It's like the trucking industry "driver shortage" an illusion promoted around a business model that uses up (abuses) young drivers.

Bleh... (1)

Anonymous Coward | about a year and a half ago | (#42950363)

Sometimes I am tempted to think that employers are secretly working on repealing the thirteenth amendment.

Disclaimer: this post was written after the consumption of about 1.2 litres of strong cider and should be take with a few grains of salt (and s shot of Tequila).

Urban Airship (0)

Anonymous Coward | about a year and a half ago | (#42950369)

This is the plan for companies like Urban Airship! The try and hide it through the use of a Minister of culture.

I heard a bit of this today (1, Troll)

AwesomeMcgee (2437070) | about a year and a half ago | (#42950371)

Sounded fairly spot-on, this whole H1-B mess is a tricky wicket but in the end it's a shit deal for everyone. Interesting to know that my title earns the same as it did 15 years ago in whole numbers, not adjusted for inflation or anything, I knew this already but didn't think about it or what that actually means until I heard the story on the radio today. Talk about stagnating, I'd almost say worse from the stories you hear about the mid-late 90's. Never attributed this to the H1-B crap but who knows. On the bright side the managerial dickwads doing this are the types I wouldn't want to work for anyways so I guess I can't feel bad about competing with what is literally indentured servitude. Though I am ashamed my country is both partaking in it, as well as the fact that they're doing it simply at the whims of corporate execs rather than looking at real numbers of unemployed members in the tech industry.

Business opportunity? (3, Interesting)

ewg (158266) | about a year and a half ago | (#42950373)

So can I make money hiring underemployed older IT workers and marketing their labor for top dollar?

In all fairness... (0)

Anonymous Coward | about a year and a half ago | (#42950381)

Every person and companies want loyalty. With heavy rotations, and people getting bored at 1 or 2 years of working, H1B proposes workers attached to companies (or the immediate leave of the country).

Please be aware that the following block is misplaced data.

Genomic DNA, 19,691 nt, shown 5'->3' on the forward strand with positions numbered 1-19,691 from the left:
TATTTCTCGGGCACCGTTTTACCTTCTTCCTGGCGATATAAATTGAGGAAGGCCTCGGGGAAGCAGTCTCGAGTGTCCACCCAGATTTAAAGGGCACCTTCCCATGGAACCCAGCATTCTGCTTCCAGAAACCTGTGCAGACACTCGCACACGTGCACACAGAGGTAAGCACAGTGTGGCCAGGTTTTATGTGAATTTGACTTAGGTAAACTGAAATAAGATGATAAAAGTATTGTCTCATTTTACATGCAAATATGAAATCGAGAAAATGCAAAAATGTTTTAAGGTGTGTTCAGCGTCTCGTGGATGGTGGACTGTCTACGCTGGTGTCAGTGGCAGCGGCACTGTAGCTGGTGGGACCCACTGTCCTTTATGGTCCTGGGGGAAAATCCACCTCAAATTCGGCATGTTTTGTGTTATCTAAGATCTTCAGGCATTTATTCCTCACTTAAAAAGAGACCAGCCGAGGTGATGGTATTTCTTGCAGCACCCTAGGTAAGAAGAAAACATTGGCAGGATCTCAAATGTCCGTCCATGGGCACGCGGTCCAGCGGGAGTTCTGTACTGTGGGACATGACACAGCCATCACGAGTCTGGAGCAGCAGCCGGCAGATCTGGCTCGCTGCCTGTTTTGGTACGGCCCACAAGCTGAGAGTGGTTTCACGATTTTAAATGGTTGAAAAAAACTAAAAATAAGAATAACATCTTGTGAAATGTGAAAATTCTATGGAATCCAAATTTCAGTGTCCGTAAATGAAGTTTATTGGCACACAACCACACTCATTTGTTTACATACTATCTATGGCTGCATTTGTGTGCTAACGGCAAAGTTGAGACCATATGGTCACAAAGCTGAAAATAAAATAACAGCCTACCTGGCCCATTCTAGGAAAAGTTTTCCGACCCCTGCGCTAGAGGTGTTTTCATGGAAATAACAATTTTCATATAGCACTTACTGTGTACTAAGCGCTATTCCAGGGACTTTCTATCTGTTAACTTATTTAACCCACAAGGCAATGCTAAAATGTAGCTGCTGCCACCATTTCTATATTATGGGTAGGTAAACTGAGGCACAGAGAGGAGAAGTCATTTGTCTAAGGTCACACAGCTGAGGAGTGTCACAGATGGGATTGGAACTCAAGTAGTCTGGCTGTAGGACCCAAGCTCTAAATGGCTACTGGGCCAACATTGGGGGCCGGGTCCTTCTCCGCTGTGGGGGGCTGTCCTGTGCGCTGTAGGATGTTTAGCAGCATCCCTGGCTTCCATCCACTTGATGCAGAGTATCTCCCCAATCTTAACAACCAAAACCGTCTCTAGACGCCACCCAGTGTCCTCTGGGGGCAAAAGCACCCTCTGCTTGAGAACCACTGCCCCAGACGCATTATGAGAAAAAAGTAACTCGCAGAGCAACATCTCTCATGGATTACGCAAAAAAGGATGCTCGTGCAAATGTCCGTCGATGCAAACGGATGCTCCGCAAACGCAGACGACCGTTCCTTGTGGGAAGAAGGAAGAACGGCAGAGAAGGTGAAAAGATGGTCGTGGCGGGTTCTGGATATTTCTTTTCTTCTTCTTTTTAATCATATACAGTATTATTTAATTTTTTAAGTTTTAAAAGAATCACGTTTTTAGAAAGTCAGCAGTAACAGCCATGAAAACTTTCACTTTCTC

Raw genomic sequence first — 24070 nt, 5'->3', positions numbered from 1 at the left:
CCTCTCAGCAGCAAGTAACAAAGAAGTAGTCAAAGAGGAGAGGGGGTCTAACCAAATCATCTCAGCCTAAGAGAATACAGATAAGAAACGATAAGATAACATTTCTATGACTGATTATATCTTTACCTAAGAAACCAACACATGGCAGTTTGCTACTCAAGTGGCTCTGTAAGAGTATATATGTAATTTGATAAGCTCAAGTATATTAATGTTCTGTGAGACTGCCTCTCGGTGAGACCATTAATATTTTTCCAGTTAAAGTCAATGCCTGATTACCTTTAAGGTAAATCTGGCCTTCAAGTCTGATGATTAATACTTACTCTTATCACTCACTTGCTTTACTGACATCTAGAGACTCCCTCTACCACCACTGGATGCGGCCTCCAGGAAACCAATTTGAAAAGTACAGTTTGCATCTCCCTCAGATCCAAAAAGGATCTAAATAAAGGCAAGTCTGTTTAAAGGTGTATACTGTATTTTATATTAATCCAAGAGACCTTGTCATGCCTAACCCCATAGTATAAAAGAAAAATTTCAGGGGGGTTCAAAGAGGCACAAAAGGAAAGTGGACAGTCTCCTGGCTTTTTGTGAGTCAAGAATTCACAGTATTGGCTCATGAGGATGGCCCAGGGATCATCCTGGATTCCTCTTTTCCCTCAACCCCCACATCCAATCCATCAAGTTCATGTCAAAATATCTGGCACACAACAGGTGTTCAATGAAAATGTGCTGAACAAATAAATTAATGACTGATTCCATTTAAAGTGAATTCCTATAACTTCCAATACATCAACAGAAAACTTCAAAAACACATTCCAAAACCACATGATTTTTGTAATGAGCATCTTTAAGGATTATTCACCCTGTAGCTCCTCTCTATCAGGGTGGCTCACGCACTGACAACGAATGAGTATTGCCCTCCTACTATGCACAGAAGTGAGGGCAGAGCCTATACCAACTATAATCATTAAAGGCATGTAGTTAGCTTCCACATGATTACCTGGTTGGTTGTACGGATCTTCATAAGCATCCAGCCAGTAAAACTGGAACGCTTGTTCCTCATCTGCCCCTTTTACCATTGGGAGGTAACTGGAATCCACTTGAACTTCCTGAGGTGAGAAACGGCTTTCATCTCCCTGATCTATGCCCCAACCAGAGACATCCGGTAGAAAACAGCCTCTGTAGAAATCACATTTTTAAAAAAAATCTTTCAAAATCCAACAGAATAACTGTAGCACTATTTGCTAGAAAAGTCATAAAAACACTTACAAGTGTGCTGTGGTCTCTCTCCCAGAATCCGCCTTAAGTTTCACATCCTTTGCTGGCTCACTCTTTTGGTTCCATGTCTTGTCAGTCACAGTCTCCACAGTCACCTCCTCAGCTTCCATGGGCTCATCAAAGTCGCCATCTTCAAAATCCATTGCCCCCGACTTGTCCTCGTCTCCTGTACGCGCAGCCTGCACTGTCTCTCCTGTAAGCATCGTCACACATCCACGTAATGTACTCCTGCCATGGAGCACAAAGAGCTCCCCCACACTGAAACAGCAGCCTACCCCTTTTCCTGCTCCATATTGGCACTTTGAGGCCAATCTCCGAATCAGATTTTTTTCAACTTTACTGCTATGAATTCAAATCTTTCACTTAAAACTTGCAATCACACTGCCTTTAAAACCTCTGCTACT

Would it be different if instead of having people with H1B, people would directly get a greencard? Particularly if those are US university graduates?

"Demand lower wages" .... (1)

Kittenman (971447) | about a year and a half ago | (#42950385)

What on earth... "No, I won't take $100 an hour. I insist on $20, if not less".

And the article itself is a transcript. .. An unnamed woman is documented as asking if the listeners would like a cup of coffee. Maybe the editor of the transcript could have dropped that comment out.

BTW, yes please, maybe with a croissant or danish ...

Damn! (2)

hguorbray (967940) | about a year and a half ago | (#42950387)

I picked a bad time to get old!

I'm luckier than some because I re-entered IT in '95 and didn't get an AA degree until 2002, so on paper it looks like I'm about 35

-I'm just sayin'

No worries after corporate espionage ... (1)

fygment (444210) | about a year and a half ago | (#42950399)

... peaks as the indentured foreign workers bolster their incomes by selling company information. A few well publicize cases will set things right.

Read the article (0)

theRunicBard (2662581) | about a year and a half ago | (#42950401)

Very little factual information. While this COULD be true, I just saw one guy complaining combined with an interesting statistic that average wages for programmers are still below $40 an hour. That's a joke, right? That's six figures a year. Sure, everyone would want more, but it's a perfectly reasonable salary as is.

they demand lower wages (1)

hguorbray (967940) | about a year and a half ago | (#42950407)

workers of the world unite -you have nothing to lose but your wages!

-I'm just saying

My 2 cents (1)

Jimbob The Mighty (1282418) | about a year and a half ago | (#42950409)

Aren't the corporations mandated to do this?

This is why I moved into management (1)

Anonymous Coward | about a year and a half ago | (#42950421)

I'm irreplaceable!

...and they demand lower wages (0)

Anonymous Coward | about a year and a half ago | (#42950427)

Who writes these stupid summaries? I've never demanded a lower wage.

All kidding aside, this is the problem - a subtlety like that would not happen with an English speaker;
I can't tell you how (harmlessly) nuts stuff like that makes me when I read it.

And yes, U.S. business are displacing U.S. workers with cheap, foreign labor. Not just the older
professionals, young ones as well. The H-1B visa program has no merit and should go away.
But we have clowns like Gates et. al., who don't to be held accountable to the very populace that
put them where they are today. Ingrates. They're not even secretive about it any more. Very sad.
The U.S. was a place to look up to. Now, China is looking like they're going to push the U.S. aside. Thanks Nixon.

CAPTCHA = dedicate === uncanny how this thing comes up with words...